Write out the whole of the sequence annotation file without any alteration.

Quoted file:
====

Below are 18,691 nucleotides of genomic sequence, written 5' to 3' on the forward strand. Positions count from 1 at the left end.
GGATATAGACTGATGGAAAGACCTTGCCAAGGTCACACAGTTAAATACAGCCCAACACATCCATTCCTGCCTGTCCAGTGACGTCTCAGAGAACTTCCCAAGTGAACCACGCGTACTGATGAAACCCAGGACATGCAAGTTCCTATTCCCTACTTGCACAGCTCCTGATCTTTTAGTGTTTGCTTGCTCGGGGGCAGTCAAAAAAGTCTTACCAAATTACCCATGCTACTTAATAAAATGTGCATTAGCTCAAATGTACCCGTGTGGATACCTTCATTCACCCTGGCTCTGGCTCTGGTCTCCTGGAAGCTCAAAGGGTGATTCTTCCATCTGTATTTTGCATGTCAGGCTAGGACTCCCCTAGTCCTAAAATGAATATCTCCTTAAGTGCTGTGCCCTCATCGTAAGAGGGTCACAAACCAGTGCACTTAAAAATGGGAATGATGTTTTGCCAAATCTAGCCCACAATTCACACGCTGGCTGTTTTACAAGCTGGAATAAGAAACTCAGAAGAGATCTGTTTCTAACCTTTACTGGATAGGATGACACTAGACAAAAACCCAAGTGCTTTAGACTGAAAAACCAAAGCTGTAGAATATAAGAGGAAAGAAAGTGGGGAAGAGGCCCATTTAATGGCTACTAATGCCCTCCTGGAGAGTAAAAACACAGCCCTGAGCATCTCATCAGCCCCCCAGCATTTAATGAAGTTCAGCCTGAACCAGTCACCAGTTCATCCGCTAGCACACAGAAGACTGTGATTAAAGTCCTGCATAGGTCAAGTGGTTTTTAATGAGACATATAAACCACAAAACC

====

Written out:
Below are 18,691 nucleotides of genomic sequence, written 5' to 3' on the forward strand. Positions count from 1 at the left end.
GGATATAGACTGATGGAAAGACCTTGCCAAGGTCACACAGTTAAATACAGCCCAACACATCCATTCCTGCCTGTCCAGTGACGTCTCAGAGAACTTCCCAAGTGAACCACGCGTACTGATGAAACCCAGGACATGCAAGTTCCTATTCCCTACTTGCACAGCTCCTGATCTTTTAGTGTTTGCTTGCTCGGGGGCAGTCAAAAAAGTCTTACCAAATTACCCATGCTACTTAATAAAATGTGCATTAGCTCAAATGTACCCGTGTGGATACCTTCATTCACCCTGGCTCTGGCTCTGGTCTCCTGGAAGCTCAAAGGGTGATTCTTCCATCTGTATTTTGCATGTCAGGCTAGGACTCCCCTAGTCCTAAAATGAATATCTCCTTAAGTGCTGTGCCCTCATCGTAAGAGGGTCACAAACCAGTGCACTTAAAAATGGGAATGATGTTTTGCCAAATCTAGCCCACAATTCACACGCTGGCTGTTTTACAAGCTGGAATAAGAAACTCAGAAGAGATCTGTTTCTAACCTTTACTGGATAGGATGACACTAGACAAAAACCCAAGTGCTTTAGACTGAAAAACCAAAGCTGTAGAATATAAGAGGAAAGAAAGTGGGGAAGAGGCCCATTTAATGGCTACTAATGCCCTCCTGGAGAGTAAAAACACAGCCCTGAGCATCTCATCAGCCCCCCAGCATTTAATGAAGTTCAGCCTGAACCAGTCACCAGTTCATCCGCTAGCACACAGAAGACTGTGATTAAAGTCCTGCATAGGTCAAGTGGTTTTTAATGAGACATATAAACCACAAAACC